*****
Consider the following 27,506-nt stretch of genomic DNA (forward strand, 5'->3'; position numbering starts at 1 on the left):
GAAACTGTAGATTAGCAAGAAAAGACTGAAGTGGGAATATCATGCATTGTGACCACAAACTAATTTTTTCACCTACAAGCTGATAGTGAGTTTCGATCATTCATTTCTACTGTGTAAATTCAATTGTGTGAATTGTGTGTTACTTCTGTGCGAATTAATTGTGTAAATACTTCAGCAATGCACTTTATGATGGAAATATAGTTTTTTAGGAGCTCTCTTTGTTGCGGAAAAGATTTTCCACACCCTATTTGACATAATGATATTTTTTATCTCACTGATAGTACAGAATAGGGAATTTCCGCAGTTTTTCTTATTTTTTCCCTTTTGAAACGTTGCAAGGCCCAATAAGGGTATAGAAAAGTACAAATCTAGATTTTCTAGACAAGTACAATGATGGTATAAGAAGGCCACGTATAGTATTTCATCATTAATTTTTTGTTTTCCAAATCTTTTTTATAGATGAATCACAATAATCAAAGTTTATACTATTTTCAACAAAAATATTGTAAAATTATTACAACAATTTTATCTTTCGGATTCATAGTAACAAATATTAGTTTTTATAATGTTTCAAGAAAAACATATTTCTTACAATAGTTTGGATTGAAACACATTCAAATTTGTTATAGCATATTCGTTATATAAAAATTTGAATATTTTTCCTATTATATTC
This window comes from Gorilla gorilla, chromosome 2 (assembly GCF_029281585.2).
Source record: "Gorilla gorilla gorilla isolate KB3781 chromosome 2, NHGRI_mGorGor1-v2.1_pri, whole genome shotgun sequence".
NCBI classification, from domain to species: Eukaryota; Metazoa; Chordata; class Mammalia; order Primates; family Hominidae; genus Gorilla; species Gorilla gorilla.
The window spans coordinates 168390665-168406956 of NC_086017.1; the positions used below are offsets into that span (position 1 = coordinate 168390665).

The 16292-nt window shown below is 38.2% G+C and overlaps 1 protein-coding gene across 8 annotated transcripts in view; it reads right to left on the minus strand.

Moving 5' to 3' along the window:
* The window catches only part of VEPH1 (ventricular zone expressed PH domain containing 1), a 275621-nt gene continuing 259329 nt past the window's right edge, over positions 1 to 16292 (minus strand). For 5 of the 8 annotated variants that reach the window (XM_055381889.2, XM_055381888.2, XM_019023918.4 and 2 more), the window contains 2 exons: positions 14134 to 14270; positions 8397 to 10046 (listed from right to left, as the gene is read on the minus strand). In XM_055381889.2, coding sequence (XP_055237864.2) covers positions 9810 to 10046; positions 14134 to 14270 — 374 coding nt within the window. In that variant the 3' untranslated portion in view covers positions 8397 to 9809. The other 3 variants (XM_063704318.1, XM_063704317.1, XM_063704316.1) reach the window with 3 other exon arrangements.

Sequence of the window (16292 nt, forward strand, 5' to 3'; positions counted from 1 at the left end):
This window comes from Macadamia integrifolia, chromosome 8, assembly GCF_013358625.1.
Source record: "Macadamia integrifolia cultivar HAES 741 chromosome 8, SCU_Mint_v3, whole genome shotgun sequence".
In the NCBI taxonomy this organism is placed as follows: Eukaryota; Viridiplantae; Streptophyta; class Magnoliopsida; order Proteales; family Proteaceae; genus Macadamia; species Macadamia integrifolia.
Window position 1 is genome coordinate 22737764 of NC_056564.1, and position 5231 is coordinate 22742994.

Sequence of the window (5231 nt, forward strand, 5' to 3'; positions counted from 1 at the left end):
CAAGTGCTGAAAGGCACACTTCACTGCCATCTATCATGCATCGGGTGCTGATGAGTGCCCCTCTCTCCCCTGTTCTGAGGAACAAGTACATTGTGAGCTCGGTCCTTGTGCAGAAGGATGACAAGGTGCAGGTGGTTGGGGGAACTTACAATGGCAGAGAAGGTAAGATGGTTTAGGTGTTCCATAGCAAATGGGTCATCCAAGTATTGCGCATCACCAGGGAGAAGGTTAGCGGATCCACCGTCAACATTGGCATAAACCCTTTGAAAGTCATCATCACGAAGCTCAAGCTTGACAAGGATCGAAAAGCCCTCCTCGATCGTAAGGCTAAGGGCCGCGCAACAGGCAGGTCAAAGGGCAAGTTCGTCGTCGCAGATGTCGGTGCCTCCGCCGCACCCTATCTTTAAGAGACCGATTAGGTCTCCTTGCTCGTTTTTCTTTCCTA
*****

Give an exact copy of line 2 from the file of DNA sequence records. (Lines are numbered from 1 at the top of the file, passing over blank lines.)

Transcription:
GAAACTGTAGATTAGCAAGAAAAGACTGAAGTGGGAATATCATGCATTGTGACCACAAACTAATTTTTTCACCTACAAGCTGATAGTGAGTTTCGATCATTCATTTCTACTGTGTAAATTCAATTGTGTGAATTGTGTGTTACTTCTGTGCGAATTAATTGTGTAAATACTTCAGCAATGCACTTTATGATGGAAATATAGTTTTTTAGGAGCTCTCTTTGTTGCGGAAAAGATTTTCCACACCCTATTTGACATAATGATATTTTTTATCTCACTGATAGTACAGAATAGGGAATTTCCGCAGTTTTTCTTATTTTTTCCCTTTTGAAACGTTGCAAGGCCCAATAAGGGTATAGAAAAGTACAAATCTAGATTTTCTAGACAAGTACAATGATGGTATAAGAAGGCCACGTATAGTATTTCATCATTAATTTTTTGTTTTCCAAATCTTTTTTATAGATGAATCACAATAATCAAAGTTTATACTATTTTCAACAAAAATATTGTAAAATTATTACAACAATTTTATCTTTCGGATTCATAGTAACAAATATTAGTTTTTATAATGTTTCAAGAAAAACATATTTCTTACAATAGTTTGGATTGAAACACATTCAAATTTGTTATAGCATATTCGTTATATAAAAATTTGAATATTTTTCCTATTATATTC